Cooking by the Numbers…
Step 1 – Set up your ice cream maker
Depending on what type of ice cream maker you have, this may require some advance preparation.
For an old-fashioned hand churn variety, make sure you’re set up with an adequate supply of salt and ice. For the freezer bowl type, place the bowl in the freezer at least 12 hours in advance of making this recipe.
Other electric types generally require no advance warning – if you have one of these, you’re probably good to go! Check the manufacturer’s directions to make sure. And double check that you have everything you need before you get started, including power cords, dashers, and mixer attachments.
If you are looking to purchase an ice cream maker so you can churn your own frozen desserts at home, check out our helpful guide to choosing the best machine for your needs.
Step 2 – Peel the cucumbers
All set up? Wash all of your veggies, and get out your vegetable peeler. Looking for a new one? Check out our review of the best models on the market.
Be sure to peel all of the skin away, and cut off the stem ends. While it’s true that these contain a lot of their nutrients in the peels, you’re not going to want to add them to this recipe.
Instead, you can reserve the peels for use in a green juice recipe, or use them to make flavor-infused water (if they’re not waxed). Or, just toss them on the compost pile.
If you haven’t already, you can juice your lemon at this point too. I also like to measure out all of my ingredients before I start, so feel free to measure your sugar and liqueur or syrup now as well. Set these aside.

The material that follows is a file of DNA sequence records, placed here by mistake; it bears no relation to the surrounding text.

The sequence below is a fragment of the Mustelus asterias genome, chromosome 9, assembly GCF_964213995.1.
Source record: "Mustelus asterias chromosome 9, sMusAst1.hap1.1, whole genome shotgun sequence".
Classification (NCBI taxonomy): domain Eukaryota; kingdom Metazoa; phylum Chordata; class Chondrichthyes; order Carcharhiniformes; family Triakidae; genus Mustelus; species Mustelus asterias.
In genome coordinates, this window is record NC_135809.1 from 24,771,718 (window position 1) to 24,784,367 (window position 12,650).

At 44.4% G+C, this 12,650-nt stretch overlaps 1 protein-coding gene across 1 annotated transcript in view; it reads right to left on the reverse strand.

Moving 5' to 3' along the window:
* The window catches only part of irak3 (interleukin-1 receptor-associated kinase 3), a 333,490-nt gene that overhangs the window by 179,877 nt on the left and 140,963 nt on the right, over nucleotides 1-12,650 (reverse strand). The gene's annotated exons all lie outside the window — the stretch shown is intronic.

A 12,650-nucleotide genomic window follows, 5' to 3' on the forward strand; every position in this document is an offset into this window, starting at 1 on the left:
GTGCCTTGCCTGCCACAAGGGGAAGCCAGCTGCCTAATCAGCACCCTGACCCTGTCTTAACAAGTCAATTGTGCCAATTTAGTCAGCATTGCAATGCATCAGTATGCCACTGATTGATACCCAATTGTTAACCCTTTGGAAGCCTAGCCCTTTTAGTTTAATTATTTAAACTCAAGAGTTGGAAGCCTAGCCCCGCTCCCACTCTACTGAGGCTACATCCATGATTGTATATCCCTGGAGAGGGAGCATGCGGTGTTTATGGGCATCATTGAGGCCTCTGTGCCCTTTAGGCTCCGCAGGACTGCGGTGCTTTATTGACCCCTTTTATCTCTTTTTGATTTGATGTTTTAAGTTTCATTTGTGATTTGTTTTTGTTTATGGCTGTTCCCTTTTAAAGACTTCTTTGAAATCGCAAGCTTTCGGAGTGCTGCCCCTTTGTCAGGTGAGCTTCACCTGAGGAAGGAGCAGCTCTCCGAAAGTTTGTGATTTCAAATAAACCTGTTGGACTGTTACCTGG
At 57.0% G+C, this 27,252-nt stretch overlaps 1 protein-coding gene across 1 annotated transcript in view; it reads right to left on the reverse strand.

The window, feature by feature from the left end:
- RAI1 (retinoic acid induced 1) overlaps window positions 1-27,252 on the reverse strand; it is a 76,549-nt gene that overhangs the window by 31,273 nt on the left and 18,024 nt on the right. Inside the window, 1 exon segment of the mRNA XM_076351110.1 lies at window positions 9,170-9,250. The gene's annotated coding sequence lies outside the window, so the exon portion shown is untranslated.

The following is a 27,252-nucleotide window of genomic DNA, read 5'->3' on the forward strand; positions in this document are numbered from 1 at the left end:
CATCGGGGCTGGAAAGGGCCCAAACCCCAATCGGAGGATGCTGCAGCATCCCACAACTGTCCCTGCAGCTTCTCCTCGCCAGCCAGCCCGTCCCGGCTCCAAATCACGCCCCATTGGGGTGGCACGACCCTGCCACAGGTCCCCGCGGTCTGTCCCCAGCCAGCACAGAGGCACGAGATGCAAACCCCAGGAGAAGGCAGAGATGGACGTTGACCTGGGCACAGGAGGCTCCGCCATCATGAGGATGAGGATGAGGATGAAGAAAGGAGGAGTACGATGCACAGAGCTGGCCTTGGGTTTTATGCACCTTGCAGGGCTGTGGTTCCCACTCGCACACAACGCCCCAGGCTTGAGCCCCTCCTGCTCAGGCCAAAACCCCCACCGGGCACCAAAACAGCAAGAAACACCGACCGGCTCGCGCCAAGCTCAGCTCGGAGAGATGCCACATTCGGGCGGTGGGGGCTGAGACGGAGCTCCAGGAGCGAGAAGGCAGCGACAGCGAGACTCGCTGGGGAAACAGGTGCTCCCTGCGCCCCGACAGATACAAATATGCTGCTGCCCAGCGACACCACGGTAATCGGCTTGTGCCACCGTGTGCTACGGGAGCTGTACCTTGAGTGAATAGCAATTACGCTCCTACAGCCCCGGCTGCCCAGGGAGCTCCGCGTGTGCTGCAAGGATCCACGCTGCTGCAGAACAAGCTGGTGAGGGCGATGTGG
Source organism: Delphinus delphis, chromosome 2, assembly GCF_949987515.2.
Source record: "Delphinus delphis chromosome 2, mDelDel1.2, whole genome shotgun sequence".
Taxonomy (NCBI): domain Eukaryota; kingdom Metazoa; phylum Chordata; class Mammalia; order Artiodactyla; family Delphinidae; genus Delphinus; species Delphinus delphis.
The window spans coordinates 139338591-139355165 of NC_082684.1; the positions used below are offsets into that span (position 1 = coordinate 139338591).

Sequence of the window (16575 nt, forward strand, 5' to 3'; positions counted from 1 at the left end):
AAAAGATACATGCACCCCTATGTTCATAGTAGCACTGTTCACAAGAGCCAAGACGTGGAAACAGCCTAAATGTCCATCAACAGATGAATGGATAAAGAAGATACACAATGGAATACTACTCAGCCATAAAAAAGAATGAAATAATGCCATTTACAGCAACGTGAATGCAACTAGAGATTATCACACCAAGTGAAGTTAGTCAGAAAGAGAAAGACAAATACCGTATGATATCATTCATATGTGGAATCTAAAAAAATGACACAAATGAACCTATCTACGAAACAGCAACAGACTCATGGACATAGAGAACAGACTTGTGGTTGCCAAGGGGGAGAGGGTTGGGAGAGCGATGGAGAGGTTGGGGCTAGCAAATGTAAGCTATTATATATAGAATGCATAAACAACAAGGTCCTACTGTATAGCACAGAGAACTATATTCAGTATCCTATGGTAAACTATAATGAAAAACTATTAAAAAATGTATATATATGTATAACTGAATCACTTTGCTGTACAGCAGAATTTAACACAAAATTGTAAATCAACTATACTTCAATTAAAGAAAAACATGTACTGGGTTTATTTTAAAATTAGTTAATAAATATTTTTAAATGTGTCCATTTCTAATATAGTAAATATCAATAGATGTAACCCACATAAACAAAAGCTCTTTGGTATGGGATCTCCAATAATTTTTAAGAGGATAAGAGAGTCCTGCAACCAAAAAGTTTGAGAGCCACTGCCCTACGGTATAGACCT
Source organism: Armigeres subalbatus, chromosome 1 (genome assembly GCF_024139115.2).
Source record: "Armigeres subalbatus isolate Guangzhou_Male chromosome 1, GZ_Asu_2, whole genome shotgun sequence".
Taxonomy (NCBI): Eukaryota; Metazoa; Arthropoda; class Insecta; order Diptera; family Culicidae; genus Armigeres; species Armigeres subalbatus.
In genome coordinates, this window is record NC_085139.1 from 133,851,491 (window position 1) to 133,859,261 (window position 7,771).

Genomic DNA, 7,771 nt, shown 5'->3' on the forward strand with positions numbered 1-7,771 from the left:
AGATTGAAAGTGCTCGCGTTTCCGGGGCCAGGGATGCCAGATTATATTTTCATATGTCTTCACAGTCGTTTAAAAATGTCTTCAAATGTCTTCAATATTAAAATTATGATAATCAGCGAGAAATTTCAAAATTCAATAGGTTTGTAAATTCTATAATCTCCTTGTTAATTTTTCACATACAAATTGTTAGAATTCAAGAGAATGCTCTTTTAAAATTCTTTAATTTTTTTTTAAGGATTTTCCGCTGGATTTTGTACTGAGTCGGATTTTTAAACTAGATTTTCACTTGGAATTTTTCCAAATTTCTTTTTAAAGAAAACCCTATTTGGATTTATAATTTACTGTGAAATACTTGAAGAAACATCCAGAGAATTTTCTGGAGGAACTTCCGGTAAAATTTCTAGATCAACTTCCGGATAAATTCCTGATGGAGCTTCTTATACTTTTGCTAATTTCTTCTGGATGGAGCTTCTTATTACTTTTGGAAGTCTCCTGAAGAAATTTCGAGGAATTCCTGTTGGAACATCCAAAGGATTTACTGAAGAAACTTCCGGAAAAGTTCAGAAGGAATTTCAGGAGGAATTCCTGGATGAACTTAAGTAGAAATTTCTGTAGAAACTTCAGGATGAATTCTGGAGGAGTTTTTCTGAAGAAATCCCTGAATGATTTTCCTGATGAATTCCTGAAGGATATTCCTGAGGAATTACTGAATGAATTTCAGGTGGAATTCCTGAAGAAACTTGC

Step 3 – Slice cukes in half
This step’s not too complicated. Just be sure to cut those babies in half lengthwise – we’re trying to get at the seeds here.
Step 4 – Remove the seeds
Now that they’re exposed, get out a sturdy spoon and scrape those seeds into a bowl. Be sure to get them all! Set them aside, for straining in a later step.
Step 5 – Chop, then combine ingredients
Now, it’s time to chop up your peeled and seeded veggies. A coarse chop or even slices will do, since you’ll be blending these into a puree later.
Place your chopped cukes in a large mixing bowl and combine with the sugar, elderflower liqueur, and lemon juice.
Step 6 – Strain the seeds
Remember those seeds that we set aside earlier? Get our your strainer and set it over a large bowl. With a sturdy spoon, press the seeds to get out as much liquid as you can. Add this to the mixture, and discard the seeds (or reserve them for juicing).
This step can also be done with a piece of cheesecloth – just place your seeds in the center, wrap up the bundle, and squeeze from the secured end down towards the center, until you’ve gotten out every last drop.